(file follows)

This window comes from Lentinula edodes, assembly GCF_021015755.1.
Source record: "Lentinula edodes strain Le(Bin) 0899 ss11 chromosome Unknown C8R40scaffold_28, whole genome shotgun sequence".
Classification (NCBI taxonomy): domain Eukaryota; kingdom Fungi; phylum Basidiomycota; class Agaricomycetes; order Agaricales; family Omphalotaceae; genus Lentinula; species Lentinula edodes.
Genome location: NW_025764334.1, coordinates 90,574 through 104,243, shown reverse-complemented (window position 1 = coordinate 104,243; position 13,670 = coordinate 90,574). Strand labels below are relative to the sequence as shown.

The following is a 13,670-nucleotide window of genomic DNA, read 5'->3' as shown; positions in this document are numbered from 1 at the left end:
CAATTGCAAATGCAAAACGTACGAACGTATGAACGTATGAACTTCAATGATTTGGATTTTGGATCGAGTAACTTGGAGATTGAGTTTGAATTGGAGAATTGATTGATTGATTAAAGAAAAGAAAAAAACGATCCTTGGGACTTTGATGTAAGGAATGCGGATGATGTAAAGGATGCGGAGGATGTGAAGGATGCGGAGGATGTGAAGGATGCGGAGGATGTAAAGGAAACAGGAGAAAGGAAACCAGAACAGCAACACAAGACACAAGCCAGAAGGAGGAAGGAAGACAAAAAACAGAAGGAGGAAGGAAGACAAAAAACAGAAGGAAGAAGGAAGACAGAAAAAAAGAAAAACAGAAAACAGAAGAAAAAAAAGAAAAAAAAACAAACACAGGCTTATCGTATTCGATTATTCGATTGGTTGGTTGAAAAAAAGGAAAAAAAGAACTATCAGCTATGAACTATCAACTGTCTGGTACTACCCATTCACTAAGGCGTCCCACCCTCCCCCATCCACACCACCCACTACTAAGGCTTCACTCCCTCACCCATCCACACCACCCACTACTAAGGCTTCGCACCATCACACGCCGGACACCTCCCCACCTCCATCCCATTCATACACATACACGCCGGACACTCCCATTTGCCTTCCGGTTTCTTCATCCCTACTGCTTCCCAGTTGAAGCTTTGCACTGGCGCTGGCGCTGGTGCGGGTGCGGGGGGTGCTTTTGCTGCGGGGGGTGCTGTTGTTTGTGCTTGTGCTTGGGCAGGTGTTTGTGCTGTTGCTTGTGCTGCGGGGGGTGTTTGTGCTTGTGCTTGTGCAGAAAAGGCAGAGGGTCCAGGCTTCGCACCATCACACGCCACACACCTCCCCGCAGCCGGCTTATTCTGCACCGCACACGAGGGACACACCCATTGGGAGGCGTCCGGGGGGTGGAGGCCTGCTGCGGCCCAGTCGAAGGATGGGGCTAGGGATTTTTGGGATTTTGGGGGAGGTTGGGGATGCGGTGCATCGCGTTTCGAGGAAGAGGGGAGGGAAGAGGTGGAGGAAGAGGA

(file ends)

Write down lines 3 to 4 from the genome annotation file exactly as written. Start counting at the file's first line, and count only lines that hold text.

Classification (NCBI taxonomy): domain Eukaryota; kingdom Fungi; phylum Basidiomycota; class Agaricomycetes; order Agaricales; family Omphalotaceae; genus Lentinula; species Lentinula edodes.
Genome location: NW_025764334.1, coordinates 90,574 through 104,243, shown reverse-complemented (window position 1 = coordinate 104,243; position 13,670 = coordinate 90,574). Strand labels below are relative to the sequence as shown.